The Tenancy Deposit legislation seems to have done very little to put this one to bed. Only around 6% of all tenants, whose deposits are protected through MyDeposits.co.uk, raise a dispute, only 39% of these are accepted as a dispute and only 50% of that small number actually go to arbitration. A tiny proportion of all deposits taken. Yet there are tenants who withhold the last months rent because they are nervous that the landlord might not return their deposit.
It is important to have the conversation with your tenants at the start of the tenancy. Apart from giving them their deposit protection certificates and the information we are legally required to provide to a tenant to tell him how the tenancy deposit protection system works, we should do everything we can to make him understand that we don’t want to withhold deposit we just need him to understand our expectations. A well worded tenancy agreement should detail what the deposit is meant to cover and the procedure for repaying the deposit at the end of the tenancy. A well presented inventory will include the condition and location of everything that is provided and record the fact that the manufacturers In Use and Safety Instructions have been given to the tenant. Offering to demonstrate the use of everything in the property is useful for those tenants who either have not been used to running their own home or who have not lived in the UK before now. It is dangerous for a landlord to assume that a tenant will instinctively know how to use the items provided as they should be used.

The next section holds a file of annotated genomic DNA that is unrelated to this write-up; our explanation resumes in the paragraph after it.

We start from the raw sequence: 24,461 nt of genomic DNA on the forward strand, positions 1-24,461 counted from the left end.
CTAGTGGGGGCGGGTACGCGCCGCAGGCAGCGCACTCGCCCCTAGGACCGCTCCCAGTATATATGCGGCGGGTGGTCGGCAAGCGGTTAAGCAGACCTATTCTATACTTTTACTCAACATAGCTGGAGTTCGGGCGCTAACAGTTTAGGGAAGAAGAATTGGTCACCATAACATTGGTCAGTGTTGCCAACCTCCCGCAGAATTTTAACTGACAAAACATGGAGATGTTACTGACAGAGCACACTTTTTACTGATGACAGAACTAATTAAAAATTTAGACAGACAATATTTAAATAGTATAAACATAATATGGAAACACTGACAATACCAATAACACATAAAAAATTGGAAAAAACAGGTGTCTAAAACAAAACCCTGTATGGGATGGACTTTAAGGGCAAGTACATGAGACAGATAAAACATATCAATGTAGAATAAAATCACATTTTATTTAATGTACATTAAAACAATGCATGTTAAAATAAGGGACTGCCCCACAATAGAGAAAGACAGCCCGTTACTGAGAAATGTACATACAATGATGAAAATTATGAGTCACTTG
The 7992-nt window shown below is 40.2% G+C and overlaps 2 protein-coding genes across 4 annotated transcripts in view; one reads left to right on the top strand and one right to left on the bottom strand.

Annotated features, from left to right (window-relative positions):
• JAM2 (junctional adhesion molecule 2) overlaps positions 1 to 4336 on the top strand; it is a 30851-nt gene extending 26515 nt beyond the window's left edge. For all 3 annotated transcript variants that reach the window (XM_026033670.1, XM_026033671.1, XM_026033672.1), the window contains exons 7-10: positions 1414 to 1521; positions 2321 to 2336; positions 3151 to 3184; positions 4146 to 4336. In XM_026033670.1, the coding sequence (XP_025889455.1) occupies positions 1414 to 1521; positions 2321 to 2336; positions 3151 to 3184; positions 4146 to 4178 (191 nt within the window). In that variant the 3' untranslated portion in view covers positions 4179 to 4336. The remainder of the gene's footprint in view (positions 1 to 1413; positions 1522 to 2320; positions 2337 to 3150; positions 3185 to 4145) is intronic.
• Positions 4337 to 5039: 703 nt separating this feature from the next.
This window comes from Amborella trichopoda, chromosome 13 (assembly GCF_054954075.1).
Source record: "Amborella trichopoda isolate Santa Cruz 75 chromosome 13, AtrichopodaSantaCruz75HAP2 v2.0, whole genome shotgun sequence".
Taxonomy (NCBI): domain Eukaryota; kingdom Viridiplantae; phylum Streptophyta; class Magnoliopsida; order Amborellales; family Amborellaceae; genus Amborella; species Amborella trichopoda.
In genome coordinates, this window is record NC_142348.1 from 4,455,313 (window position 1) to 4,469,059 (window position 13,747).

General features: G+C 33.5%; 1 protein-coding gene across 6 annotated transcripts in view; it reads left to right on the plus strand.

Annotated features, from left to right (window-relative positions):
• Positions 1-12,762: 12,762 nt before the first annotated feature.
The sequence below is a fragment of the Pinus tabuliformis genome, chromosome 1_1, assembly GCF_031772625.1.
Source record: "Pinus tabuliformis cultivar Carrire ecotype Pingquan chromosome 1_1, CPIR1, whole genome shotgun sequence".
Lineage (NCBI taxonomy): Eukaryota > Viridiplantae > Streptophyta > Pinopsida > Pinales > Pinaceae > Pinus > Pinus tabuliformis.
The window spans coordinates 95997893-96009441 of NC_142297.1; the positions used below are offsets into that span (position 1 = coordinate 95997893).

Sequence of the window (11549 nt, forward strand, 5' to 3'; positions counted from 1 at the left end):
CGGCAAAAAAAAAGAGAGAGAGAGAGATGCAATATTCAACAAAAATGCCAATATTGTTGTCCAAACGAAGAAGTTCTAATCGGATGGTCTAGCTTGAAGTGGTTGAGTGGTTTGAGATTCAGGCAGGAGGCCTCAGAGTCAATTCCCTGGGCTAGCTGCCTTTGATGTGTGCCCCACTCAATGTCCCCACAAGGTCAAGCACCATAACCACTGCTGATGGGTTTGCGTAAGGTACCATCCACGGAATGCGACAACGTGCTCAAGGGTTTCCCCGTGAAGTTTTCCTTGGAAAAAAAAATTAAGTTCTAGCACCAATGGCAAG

At the end of the tenancy we need to be realistic about our expectations and take account of the nature of the tenants that we house. If we accept smokers then we must accept that there may be odours or stains, we do not need to accept burns or major discolouration of walls and furniture. If we accept pets then we need to explain that the tenant will be expected to have the carpets and soft furnishings cleaned to remove hairs and odours at the end of the tenancy. If we let to sharers we need to realise that no one will accept responsibility “someone else will do it” often leads to heavier wear and tear but, since this type of tenant group usually offers a higher return, it is part of the facts of letting in multi occupation. Both parties having realistic expectations from the start is key to avoiding fall outs over deposits and damages at the end of the tenancy
If a tenant has been a good tenant and paid rent in full and on time be prepared to live with small costs of repairs and replacements. Take account of the length of the tenancy and the client group involved. Begin from the position that you want to return 100% of the tenants deposit and try hard to achieve that aim.
My beloved mother was a vegan and she brought me up to respect all living creatures, this has not always meant that this respect has been returned, but I am the eternal optimist and over almost 40 years I have enjoyed excellent relationships with a huge majority of my tenants. On the occasions where we have not worked well together I just bite the bullet and wait for the tenancy to end because people are as they are and you cannot win them all over no matter how hard you try. I probably would not have remained in this business for all these years had most of my boomerangs not come back.